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Eventide Instant Phaser MkII Plugin

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Quick Overview

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Own the First Studio Phaser


Released in 1971, the Eventide Instant Phaser began the studio effects revolution by successfully simulating tape flanging, an effect that’s been at the core of legendary albums for the last five decades.


Reminisce back to a phaser with analog personality, smooth modulations, and inherent musicality. Outfitted with a complete host of control options, the Instant Phaser Mk II is out of the rack and into your plugin arsenal. This new emulation of the classic effect accomplishes the same legendary sound notably used on hits like Led Zeppelin’s “Kashmir” and “Presence”. The capabilities have been expanded, and now you can even take your phaser on an excursion from the 70s far into the future with the delightfully characteristic “Age” knob.


New Age, Old Age, and Everything in Between


As hardware phase-shift networks get older, they don’t line up as well as they used to, revealing their analog character. The resulting effect is less exact, for tracks where imprecise nature is desired. While component drift and unintentional effects are usually omitted in hardware emulation, we’ve decided to put the ball in your court. For a phasing sound that’s straight out of the factory, set Age to 0%. To capture the sound of the same phaser 47 years later (present day), set Age to 25%. The remaining 75% allows you to discover the Instant Phaser among the wreckage of a dilapidated studio hundreds of years from now and check it out on your new single.


Change the Feel, Switch the Mode


The Instant Phaser Mk II offers three different sonic characteristics that change the amount of phase-shift sections, simply labeled “Shallow”, “Deep”, and “Wide”. When “Wide” is selected, the Instant Phaser Mk II gives you a different amount of phase-shifting on both right and left channels, resulting in a slightly different effect in each ear. You can use this to turn flat mono guitars into huge stereo leads, or make your single channel synthesizer fill out the sides of your mix.


Different Ways to Phase


The Instant Phaser allows four distinct methods to control the phasing:


Manual allows precise automation of the phasing.
Oscillator modulates the phasing at a constant rate that you decide.
Envelope changes the phase whenever your signal passes the specified threshold. The plugin accepts a side chain input for this control method.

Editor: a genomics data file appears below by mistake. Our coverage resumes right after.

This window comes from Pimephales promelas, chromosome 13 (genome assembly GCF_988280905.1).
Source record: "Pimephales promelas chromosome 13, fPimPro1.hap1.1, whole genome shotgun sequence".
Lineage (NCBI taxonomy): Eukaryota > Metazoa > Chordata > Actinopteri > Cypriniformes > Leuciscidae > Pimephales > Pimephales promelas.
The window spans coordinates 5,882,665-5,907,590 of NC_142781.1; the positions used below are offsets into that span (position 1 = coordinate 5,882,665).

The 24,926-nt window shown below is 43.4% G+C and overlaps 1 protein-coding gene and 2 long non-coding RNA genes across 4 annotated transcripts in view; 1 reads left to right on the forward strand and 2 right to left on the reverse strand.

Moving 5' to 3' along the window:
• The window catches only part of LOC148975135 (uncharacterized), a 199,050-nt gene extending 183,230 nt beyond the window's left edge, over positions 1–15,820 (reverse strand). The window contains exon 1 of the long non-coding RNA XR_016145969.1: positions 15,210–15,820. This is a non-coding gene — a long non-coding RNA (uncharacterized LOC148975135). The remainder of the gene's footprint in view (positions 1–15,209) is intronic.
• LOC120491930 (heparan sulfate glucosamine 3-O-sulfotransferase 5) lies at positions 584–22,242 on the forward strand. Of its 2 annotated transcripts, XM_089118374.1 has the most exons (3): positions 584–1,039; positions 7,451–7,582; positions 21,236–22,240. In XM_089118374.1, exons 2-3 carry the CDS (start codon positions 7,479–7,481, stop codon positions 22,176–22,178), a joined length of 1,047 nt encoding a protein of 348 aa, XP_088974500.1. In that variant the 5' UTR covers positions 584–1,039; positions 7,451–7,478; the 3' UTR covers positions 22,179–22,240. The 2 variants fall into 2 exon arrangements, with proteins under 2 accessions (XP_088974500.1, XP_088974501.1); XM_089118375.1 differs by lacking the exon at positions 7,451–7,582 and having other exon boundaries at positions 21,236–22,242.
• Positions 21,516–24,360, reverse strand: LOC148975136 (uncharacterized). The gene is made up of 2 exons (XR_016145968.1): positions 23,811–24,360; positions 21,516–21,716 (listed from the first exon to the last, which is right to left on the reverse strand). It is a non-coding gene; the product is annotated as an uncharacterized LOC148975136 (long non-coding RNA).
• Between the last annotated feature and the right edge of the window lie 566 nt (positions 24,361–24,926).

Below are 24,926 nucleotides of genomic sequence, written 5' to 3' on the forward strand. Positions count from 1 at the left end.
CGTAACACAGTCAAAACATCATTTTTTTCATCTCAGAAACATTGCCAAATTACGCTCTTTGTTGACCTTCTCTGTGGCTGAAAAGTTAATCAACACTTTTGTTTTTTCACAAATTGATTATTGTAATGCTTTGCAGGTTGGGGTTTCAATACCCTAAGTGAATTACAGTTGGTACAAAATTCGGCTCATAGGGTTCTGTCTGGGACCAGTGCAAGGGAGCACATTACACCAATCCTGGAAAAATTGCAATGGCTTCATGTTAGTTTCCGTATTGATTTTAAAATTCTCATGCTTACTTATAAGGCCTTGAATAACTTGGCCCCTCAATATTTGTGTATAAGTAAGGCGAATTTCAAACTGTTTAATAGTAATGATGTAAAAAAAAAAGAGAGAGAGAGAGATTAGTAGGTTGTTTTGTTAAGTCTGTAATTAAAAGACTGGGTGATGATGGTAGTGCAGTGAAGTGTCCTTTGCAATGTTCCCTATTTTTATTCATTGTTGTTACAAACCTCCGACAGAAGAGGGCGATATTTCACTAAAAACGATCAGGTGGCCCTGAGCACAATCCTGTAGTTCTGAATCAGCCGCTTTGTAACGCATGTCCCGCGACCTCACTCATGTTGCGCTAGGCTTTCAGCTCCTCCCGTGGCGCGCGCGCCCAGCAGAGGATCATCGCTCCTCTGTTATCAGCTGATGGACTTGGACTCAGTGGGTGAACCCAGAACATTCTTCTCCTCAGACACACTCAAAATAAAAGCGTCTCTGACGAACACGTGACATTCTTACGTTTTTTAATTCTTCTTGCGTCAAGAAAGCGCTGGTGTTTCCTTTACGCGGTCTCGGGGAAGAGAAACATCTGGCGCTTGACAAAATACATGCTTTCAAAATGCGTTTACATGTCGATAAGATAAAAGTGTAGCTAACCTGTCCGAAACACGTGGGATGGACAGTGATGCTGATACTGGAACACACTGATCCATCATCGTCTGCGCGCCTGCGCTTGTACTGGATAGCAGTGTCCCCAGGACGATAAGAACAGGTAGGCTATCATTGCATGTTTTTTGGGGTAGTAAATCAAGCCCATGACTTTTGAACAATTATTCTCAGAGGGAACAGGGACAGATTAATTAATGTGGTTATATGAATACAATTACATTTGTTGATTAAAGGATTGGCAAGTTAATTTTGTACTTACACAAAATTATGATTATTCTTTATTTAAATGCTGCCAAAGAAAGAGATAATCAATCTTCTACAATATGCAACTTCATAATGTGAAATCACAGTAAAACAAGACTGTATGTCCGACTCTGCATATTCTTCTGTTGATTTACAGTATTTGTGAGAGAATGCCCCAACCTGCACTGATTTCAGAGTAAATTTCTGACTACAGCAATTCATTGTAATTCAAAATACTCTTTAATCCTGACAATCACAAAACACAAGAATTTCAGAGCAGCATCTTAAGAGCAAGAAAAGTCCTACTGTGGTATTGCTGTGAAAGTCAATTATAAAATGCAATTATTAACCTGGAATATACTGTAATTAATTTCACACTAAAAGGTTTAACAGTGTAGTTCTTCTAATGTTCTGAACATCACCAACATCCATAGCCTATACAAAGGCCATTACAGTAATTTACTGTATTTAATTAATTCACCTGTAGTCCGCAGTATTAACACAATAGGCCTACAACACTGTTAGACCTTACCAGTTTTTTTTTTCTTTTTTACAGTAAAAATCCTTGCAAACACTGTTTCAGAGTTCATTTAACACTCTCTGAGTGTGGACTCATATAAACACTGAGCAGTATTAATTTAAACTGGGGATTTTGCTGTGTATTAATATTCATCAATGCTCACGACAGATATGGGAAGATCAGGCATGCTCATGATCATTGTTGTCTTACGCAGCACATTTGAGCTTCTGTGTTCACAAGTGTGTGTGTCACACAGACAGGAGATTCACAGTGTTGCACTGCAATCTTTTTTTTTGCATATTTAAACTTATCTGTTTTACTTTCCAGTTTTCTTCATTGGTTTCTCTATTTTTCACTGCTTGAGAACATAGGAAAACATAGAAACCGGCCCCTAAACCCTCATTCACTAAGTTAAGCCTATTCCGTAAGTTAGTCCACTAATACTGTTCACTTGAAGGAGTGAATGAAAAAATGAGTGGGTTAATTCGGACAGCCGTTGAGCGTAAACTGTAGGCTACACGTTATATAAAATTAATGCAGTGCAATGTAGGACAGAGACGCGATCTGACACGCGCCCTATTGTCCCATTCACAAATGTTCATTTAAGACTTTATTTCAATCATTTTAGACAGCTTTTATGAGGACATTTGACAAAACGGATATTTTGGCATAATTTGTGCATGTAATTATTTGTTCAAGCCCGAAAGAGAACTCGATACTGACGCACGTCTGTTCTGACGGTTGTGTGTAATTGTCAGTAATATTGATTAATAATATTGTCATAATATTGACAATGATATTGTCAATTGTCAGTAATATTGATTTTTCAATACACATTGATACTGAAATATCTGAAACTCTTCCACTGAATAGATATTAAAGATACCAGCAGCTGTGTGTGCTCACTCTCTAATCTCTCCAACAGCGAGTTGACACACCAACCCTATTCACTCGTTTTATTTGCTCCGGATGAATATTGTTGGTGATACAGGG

Remote maps the phasing control to a modwheel for tactile manipulation.




Add Age for component drift and electrical leakage in your phaser
Offers three different flavors of phasing with the Mode switch: Shallow, Deep, and Wide
Utilize one of four distinct methods to control the phasing
Depth allows you to combine the phased signal with the dry signal
Added Side Chain function allows you to trigger the Envelope Follower from a separate source in the mix for inter-track mingling
Exercise total control of the Oscillator with Sync and Retrig controls
Use Feedback control for a more pronounced sound
Includes standard gain input and output



The Story of Pioneering a Household Modulation Effect

Historically, the terms “phasing” and “flanging” were used interchangeably, and described an arduous process whereby the output of two slightly offset tape recorders were mixed together. Eventide’s debut effect, the Instant Phaser, was the first studio rackmount effect box to accomplish a similar sound. Because of this, the original manual spent a decent amount of words introducing the idea of the phaser effect and its purpose, explaining, “The Eventide Clockworks Instant Phaser was designed specifically to eliminate the costly and tedious job of setting up and implementing the special effect known as ‘phasing’ or ‘flanging’. In addition one can electronically control it to produce new and desirable effects.”

At the heart of what made that original tape flanging sound was a dry signal combined with a slightly delayed signal. When the Instant Phaser was designed, there was no such technology to achieve delay artificially. This being the case, the effect was only able to approximate the sonic quality of tape flanging by using allpass networks. The sound is similar, but is created by using a method which is fundamentally different.

A few years after the Instant Phaser hit the market, the Instant Flanger made its debut. The Instant Flanger manual delved into the differences between the electronic processes of phasing and flanging, and said about phasing, “Since its invention or discovery in the mid 1960’s, the special effect known as ‘phasing’ or ‘flanging’ has been one of the most popular additions to the mixer’s repertoire. Phasing was introduced to the mass audience in the song “Itchycoo Park” by Small Faces and has been used (yes, and overused) to some extent by virtually every artist since that time.”


Todd Rundgren 1973 with a Heap of Eventide Instant Phasers

Todd Rundgren with a Heap of Eventide Instant Phasers






Platform Compatibility

Microsoft Windows 7+ and Apple OS X 10.7+

DAW Compatibility

Software  Plug-In Format      
Pro Tools 10 +: AAX Native
Cubase 7+: VST2
Nuendo: VST2
Wavelab: VST2
Logic 8+: AU
Ableton Live 7+: AU, VST2
Studio One: AU, VST2
Digital Performer: AU
Reaper: VST2
GarageBand: AU
Audition: AU, VST2